The cashier left. The pump attendant who had seen her last went home to bed. Rex was the only person at the gas station who had ever seen Saskia. He called the hotel, but she didn’t come and she didn’t come. He called the police, no hospital had admitted her.
Rex paced ellipses around his car and the station building, and upon none of his returns was she there. The autoroute secreted a car only rarely now. A soft, buzzing silence settled over the TOTAL station.
As her wisps had predicted, the night was pure and clear, endless. She was somewhere. It broke his heart that he couldn’t know where.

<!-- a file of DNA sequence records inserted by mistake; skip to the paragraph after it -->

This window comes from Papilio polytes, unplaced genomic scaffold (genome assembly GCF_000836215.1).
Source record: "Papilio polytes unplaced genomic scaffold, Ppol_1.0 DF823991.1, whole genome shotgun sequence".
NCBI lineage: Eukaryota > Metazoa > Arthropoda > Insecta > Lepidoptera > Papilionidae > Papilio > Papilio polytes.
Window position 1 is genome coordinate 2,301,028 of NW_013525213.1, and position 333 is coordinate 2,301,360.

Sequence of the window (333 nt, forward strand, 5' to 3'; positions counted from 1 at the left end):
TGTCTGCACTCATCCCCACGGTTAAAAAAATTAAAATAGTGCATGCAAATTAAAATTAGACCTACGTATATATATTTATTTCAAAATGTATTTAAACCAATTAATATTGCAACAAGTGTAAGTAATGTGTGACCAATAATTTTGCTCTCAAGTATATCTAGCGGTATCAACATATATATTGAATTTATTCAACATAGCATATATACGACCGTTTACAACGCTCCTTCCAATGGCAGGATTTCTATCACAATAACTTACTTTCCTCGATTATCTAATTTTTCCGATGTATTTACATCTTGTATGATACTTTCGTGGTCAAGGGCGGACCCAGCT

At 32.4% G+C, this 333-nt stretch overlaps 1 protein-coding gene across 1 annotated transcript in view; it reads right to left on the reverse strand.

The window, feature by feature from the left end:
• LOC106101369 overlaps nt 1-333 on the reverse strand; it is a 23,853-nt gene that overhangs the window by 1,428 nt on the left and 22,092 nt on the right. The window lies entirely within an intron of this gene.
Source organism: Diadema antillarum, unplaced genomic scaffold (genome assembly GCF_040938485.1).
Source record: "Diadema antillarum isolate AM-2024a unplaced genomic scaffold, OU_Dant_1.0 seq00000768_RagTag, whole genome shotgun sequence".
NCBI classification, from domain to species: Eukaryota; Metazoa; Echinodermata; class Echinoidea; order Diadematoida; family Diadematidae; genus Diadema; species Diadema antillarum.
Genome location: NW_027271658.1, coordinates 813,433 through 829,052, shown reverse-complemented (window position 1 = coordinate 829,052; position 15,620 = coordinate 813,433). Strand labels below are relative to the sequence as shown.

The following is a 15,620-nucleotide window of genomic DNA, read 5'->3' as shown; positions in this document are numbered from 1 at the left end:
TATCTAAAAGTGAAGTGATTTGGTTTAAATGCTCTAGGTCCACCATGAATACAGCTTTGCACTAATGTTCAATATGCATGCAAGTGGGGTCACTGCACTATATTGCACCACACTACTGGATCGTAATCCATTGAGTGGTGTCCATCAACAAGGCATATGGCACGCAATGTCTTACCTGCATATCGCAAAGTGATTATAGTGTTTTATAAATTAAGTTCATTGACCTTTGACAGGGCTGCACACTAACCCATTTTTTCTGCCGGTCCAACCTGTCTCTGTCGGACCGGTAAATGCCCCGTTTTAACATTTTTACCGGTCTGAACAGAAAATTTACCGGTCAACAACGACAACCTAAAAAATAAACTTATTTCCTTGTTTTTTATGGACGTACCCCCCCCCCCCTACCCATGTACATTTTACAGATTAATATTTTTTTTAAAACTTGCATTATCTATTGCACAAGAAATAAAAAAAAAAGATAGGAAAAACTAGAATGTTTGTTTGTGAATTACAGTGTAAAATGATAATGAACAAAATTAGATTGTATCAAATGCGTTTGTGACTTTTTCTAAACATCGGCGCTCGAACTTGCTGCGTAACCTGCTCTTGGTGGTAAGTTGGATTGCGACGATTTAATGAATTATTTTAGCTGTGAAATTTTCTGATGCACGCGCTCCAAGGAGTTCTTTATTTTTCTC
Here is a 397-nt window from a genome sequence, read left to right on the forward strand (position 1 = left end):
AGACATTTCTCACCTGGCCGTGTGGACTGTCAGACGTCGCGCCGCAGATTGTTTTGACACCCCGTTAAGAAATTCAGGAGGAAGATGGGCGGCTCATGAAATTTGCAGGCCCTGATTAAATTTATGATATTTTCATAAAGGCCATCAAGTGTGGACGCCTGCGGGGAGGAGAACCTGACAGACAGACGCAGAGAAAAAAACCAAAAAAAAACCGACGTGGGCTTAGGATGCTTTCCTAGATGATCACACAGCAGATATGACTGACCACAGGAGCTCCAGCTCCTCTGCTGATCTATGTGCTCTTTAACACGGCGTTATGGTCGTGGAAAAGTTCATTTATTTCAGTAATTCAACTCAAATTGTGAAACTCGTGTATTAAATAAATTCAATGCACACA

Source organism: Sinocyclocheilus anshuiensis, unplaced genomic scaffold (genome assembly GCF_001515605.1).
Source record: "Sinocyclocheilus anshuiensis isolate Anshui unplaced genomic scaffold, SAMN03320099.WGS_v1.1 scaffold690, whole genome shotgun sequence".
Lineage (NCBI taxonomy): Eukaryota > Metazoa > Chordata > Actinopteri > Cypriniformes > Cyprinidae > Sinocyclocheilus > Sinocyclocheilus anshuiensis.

Finally he stayed in the car, staring at the little notepad with numbers, and at the note under the windshield wiper that occasionally lifted a comer. Wanting to sleep, being unable to sleep and sleeping became a single thought: Saskia was undergoing something horrible at this moment. It was as if he felt what she was feeling now - the fear and the loneliness of the Golden Egg, and as if in that his wish had finally come true: to be one with her.”
— Tim Krabbé, The Vanishing